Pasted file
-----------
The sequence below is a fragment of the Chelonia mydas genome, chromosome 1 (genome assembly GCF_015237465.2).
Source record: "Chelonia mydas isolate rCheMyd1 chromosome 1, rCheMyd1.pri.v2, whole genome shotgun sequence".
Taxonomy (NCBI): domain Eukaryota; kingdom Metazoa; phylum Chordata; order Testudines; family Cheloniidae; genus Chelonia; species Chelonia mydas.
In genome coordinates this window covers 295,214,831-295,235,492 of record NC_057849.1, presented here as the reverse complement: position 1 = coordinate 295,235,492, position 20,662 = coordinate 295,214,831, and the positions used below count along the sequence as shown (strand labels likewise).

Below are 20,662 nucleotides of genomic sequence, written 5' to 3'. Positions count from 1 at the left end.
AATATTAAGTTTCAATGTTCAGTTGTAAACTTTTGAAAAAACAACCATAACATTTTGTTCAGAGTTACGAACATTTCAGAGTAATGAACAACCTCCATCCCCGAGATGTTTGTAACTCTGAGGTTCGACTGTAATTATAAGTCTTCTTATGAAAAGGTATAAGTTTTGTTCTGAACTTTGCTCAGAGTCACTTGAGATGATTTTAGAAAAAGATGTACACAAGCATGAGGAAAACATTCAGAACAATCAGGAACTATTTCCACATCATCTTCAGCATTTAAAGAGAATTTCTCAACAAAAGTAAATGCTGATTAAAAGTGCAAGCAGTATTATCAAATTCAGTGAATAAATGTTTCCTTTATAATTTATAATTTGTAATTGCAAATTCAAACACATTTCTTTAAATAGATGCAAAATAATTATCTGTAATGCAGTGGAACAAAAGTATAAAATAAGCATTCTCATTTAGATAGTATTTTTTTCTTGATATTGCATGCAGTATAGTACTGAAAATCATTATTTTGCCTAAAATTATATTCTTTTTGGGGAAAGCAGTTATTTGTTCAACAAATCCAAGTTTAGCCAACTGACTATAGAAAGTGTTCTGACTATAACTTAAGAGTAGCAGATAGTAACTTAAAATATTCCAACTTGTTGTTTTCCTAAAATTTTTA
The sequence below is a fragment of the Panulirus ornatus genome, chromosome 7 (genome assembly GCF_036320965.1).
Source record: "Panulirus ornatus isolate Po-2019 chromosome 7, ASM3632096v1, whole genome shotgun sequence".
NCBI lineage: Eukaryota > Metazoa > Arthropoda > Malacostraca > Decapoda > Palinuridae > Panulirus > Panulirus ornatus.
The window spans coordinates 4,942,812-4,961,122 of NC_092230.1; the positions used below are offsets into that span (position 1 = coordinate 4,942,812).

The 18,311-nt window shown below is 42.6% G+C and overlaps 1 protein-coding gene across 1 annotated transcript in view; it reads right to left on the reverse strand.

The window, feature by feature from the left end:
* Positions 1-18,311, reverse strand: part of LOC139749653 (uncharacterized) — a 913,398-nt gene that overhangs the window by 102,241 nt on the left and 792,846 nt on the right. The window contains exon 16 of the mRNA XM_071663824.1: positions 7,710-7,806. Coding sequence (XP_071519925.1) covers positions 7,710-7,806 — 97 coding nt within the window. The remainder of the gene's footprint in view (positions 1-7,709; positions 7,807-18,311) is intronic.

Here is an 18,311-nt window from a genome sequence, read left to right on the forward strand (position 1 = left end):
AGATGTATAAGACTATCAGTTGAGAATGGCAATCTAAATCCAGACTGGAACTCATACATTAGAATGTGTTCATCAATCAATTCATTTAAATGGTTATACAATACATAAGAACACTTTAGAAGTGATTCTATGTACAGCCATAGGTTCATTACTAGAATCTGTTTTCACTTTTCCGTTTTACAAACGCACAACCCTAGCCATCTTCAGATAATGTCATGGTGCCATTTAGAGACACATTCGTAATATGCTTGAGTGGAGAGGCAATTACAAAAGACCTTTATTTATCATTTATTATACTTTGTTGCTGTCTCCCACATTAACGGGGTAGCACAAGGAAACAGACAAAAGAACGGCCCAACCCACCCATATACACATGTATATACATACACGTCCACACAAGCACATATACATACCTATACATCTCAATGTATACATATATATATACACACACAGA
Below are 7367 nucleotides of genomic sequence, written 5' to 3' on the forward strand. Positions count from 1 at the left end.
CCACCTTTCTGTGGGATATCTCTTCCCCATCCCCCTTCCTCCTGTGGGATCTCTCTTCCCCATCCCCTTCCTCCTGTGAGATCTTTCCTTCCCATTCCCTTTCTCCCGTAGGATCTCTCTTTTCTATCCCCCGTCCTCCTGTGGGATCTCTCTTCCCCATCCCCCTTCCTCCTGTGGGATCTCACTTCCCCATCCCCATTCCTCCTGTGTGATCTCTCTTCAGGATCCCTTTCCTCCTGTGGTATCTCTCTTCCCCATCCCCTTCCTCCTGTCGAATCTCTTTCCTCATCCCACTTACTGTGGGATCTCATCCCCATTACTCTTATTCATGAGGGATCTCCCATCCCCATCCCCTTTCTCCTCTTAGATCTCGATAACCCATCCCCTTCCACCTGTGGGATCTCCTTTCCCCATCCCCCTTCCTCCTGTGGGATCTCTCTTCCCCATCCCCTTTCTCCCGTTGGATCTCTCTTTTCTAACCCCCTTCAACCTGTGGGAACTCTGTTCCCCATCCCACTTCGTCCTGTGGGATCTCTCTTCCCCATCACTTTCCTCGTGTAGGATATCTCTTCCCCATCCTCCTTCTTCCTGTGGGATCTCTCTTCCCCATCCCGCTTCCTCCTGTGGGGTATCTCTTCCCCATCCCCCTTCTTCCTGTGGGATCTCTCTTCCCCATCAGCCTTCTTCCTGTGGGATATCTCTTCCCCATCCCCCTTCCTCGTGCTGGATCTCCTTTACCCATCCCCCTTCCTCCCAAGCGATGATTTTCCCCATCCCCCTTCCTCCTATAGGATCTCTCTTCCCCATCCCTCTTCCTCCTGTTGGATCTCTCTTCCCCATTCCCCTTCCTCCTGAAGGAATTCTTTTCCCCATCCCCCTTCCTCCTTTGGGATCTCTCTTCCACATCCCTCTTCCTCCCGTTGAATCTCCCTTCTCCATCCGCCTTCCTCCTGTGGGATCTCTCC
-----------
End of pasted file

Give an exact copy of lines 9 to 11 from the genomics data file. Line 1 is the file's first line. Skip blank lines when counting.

NCBI lineage: Eukaryota > Metazoa > Arthropoda > Malacostraca > Decapoda > Palinuridae > Panulirus > Panulirus ornatus.
The window spans coordinates 4,942,812-4,961,122 of NC_092230.1; the positions used below are offsets into that span (position 1 = coordinate 4,942,812).

The 18,311-nt window shown below is 42.6% G+C and overlaps 1 protein-coding gene across 1 annotated transcript in view; it reads right to left on the reverse strand.